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Historical basis for the Donbass fight

Donbass has never capitulated to western aggression and they will not do so now.

If Petro Poroshenko ever thought that destroying the freedom and independence of the Donabss republics would be easy, he ought to consider how Donbass and neighbouring areas have historically risen in independence, defying the same forces which seek to subdue them today.

Historically the core of the Donbass region, the city known contemporarily as Donetsk, was founded in 1869. The city represented the heart of modern Russian industry. If St. Petersburg was founded as Russia’s cultural showcase to the world, Donetsk was founded as the industrial equivalent.

The city was fabricated by the Welsh industrialist John Hughes who helped construct a steel mill as well as the first coal mines in the city. An early name for the city was  Aleksandrovka.

When the October Revolution broke out, the Donbass region remained committed to the red cause as it was after all, home to a modern industrial proletariat.

In 1918, the Bolsheviks signed a treaty (the treaty of Brest-Litovsk) with the central powers (Germany, Austria-Hungary, Ottoman Empire). The treaty gave away a large portion of Russian territory to the enemy in exchange for a Russian surrender in the First World War.

The people of Donbass however, refused to be shackled by this treaty and retained their own independent Soviet Republic within the context of the burgeoning Russian civil war.

The 1918 Donetsk–Krivoy Rog Soviet Republic included the entire Donbass region, the Kharkov region, modern Dnipropetrovsk and parts of the Khersonskaya Guberniya.

The new Soviet Republic stood at odds with the effective German puppet state established in Kiev which for a short while controlled prominent areas surrounding the Dnieper, the so-called Ukrainian People’s Republic.

Soon the Donetsk–Krivoy Rog Soviet Republic would join with Soviet enclaves in Odessa and the Kharkov based Ukrainian People’s Republic of Soviets. The combined forces of the young Ukrainian Soviet Republic faced early political set-backs against the Ukrainian People’s Republic.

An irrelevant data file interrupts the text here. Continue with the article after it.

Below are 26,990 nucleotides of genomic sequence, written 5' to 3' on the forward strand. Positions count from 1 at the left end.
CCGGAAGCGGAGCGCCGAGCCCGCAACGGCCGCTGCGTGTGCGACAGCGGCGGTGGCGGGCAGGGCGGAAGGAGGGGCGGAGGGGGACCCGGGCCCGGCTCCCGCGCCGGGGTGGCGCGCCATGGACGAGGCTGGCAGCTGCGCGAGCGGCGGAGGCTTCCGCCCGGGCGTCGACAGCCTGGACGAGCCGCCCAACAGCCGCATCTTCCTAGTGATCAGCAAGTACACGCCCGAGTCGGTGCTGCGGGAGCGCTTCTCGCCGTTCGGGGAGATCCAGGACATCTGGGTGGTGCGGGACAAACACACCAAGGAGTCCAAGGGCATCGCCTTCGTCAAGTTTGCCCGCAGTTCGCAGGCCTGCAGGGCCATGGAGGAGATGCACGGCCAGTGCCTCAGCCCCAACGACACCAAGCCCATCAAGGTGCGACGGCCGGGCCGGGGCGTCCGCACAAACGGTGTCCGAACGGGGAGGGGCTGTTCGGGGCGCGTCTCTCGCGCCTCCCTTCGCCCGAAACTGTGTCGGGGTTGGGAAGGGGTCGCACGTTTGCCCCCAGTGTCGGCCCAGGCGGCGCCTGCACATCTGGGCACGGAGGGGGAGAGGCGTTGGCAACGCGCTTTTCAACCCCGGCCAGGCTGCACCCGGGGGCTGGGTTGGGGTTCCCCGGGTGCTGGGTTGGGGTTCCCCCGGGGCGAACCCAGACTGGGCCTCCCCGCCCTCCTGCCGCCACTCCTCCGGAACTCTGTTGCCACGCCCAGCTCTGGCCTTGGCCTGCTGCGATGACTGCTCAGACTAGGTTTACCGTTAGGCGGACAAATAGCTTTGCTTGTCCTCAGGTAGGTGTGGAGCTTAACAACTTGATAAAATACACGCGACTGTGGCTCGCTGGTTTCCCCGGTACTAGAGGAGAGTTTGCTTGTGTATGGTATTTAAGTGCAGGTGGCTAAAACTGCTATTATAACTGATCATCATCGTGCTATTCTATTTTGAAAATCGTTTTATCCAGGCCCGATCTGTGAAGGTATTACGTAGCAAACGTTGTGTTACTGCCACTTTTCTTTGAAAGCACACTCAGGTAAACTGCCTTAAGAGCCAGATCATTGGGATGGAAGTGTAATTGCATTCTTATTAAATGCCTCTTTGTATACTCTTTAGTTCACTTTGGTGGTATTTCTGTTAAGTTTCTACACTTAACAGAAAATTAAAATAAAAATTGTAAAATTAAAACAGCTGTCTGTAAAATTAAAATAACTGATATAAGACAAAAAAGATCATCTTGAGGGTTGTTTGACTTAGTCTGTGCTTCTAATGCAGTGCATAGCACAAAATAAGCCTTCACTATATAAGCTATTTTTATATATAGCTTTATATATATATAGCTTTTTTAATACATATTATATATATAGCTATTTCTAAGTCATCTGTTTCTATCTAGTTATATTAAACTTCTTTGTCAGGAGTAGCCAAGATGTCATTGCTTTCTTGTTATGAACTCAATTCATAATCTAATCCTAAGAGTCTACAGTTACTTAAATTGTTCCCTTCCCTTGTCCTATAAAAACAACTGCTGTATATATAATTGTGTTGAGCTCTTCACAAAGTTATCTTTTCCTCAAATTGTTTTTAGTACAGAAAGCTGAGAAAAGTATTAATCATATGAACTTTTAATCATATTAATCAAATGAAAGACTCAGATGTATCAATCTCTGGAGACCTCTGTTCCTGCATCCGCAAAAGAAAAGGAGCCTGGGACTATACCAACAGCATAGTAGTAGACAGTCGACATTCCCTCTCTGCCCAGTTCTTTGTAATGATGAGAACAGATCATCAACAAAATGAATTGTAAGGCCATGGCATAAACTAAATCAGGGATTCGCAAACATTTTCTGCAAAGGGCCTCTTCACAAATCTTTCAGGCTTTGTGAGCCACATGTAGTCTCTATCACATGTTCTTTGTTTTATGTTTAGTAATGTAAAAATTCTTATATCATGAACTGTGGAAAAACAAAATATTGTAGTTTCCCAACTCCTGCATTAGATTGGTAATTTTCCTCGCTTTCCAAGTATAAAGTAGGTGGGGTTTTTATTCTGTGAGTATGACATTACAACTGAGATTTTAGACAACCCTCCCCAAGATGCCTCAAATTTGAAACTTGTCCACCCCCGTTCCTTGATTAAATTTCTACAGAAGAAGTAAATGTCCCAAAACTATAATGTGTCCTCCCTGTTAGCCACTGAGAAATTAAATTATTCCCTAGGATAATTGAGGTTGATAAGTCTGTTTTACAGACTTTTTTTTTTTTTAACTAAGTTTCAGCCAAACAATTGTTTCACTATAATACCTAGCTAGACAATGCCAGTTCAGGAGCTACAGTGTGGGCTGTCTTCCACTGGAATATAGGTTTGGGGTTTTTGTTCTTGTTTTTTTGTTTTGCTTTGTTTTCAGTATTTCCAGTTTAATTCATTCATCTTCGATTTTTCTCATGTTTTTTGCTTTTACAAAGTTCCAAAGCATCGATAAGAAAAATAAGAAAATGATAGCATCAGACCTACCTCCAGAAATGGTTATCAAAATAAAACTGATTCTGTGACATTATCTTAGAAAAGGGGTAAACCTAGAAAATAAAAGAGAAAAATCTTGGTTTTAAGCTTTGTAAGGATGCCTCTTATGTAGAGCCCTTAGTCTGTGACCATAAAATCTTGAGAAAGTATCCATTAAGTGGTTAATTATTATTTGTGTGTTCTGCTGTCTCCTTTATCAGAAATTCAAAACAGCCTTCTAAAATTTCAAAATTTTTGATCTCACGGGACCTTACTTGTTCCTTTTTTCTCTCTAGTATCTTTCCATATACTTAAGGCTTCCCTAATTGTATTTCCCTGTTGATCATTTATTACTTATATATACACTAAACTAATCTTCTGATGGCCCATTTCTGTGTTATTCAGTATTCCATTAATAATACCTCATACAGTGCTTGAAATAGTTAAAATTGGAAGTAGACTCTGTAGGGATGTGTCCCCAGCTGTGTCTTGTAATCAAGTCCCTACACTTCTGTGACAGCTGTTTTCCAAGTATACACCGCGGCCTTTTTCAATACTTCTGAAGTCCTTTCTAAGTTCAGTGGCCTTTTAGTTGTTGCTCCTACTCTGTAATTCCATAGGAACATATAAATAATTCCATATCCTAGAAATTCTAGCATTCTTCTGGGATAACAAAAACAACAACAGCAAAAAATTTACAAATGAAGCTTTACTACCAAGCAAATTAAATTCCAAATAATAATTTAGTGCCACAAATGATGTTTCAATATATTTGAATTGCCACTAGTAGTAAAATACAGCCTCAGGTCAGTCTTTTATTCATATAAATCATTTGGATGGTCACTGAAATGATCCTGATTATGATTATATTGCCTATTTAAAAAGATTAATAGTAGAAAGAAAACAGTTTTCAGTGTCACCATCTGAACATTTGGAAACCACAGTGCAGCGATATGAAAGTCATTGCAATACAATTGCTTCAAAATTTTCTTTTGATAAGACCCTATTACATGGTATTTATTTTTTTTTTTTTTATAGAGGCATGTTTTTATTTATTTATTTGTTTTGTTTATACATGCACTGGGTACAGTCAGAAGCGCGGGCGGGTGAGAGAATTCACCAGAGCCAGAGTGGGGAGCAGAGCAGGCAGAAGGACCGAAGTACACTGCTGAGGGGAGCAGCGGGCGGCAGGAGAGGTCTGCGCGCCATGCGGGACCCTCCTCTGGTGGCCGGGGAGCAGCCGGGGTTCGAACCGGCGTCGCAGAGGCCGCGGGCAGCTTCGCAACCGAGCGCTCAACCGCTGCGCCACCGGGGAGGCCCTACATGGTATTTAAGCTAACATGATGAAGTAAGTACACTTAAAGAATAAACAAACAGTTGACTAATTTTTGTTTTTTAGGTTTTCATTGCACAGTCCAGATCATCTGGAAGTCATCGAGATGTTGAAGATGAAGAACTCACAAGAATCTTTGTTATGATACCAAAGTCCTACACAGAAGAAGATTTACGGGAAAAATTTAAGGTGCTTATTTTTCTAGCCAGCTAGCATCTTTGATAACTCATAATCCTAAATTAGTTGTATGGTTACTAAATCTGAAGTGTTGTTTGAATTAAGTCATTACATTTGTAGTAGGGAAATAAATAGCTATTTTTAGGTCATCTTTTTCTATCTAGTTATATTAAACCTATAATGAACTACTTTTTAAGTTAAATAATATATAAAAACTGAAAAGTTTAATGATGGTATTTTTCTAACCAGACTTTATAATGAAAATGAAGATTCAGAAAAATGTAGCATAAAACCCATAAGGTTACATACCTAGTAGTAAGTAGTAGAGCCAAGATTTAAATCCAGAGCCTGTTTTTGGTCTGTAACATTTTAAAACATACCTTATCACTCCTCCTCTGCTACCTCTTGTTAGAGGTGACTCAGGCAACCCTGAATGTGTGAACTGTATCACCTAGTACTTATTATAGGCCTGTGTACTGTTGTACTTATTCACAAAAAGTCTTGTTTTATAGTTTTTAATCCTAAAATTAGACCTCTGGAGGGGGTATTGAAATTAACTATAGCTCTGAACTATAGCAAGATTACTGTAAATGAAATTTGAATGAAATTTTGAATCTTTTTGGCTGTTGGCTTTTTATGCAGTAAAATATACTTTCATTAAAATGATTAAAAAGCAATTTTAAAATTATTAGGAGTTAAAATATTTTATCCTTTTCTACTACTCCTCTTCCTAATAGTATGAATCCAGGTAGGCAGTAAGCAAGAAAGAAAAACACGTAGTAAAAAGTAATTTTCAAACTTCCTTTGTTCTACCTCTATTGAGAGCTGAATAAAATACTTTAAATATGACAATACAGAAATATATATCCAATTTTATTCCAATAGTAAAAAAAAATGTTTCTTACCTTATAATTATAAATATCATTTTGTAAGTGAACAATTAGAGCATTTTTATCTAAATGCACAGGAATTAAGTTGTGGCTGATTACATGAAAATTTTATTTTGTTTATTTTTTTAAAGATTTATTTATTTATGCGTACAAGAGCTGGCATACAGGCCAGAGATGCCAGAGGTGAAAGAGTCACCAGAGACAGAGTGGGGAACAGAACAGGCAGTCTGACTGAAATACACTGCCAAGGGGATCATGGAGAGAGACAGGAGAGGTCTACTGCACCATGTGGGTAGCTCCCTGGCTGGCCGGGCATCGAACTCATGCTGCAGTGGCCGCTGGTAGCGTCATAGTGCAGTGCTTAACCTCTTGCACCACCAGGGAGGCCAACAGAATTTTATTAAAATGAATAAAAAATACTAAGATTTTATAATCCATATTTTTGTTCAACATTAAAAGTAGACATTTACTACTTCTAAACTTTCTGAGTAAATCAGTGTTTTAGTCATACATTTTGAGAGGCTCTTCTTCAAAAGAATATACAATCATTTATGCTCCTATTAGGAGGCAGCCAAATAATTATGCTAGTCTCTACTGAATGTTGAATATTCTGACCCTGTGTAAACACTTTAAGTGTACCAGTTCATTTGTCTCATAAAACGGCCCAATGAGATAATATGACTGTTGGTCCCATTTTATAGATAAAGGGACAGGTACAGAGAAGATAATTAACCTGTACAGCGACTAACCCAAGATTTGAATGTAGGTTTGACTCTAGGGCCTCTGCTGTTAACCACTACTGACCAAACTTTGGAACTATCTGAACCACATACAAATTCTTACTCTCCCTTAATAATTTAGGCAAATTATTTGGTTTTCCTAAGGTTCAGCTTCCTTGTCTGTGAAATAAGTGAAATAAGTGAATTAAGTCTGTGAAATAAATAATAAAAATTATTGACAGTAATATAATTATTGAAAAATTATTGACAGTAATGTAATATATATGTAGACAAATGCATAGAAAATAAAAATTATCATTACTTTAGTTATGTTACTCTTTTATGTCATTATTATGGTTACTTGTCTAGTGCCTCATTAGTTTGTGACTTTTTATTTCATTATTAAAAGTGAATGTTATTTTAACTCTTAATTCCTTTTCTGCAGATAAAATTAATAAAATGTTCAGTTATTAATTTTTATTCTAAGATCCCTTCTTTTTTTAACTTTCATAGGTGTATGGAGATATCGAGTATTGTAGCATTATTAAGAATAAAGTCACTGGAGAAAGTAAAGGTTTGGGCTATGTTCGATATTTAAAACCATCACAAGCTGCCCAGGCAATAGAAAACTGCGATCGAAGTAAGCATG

However, Red Donbass would continue to fight in one of the major theatres of the Russian Revolution known as the Soviet-Ukrainian war, a war ultimately won decisively by the Soviet factions in 1921.

It is noteworthy that this was the first time that the word Ukraine (meaning borderland) was used to characterise regions of Russia that had previously been known as Little Russia (Малороссия), which included areas of the Russian Empire won from the Polish-Lithuanian Commonwealth in the 1667 Treaty of Andrusovo as well as more modern areas called Novorossiya, incorporated into Russia after being won from Ottoman Turks between 1764 and 1783. The Donbass region was part of Novorossiya.

Even in the tumultuous civil war when Bolsheviks, Mensheviks, Whites, German and later pan-European sponsored nationalist and anarchists battled for influence in Russia’s borderlands, Donbass remained loyal to the Soviet cause.

This is why today, along with historic Imperial Russian pageantry, Soviet flags and symbols remain so important to the people of the Donetsk and Lugansk republics.

The Donbass region which has never capitulated at the hands of a European funded puppet state, is not about to do so now. The industrial heart of Imperial Russia and the Soviet Union is not about to dismiss its heritage. This is why the Donbass republics remain independent. The Donetsk–Krivoy Rog Soviet Republic was declared without assistance from Moscow and the two modern Donbass republics have survived in spite of inaction from Moscow.

This is an historic fact that the fascists in Kiev cannot wish away, no matter how hard they might try.

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Adam Garrie
Managing Editor atThe Duran

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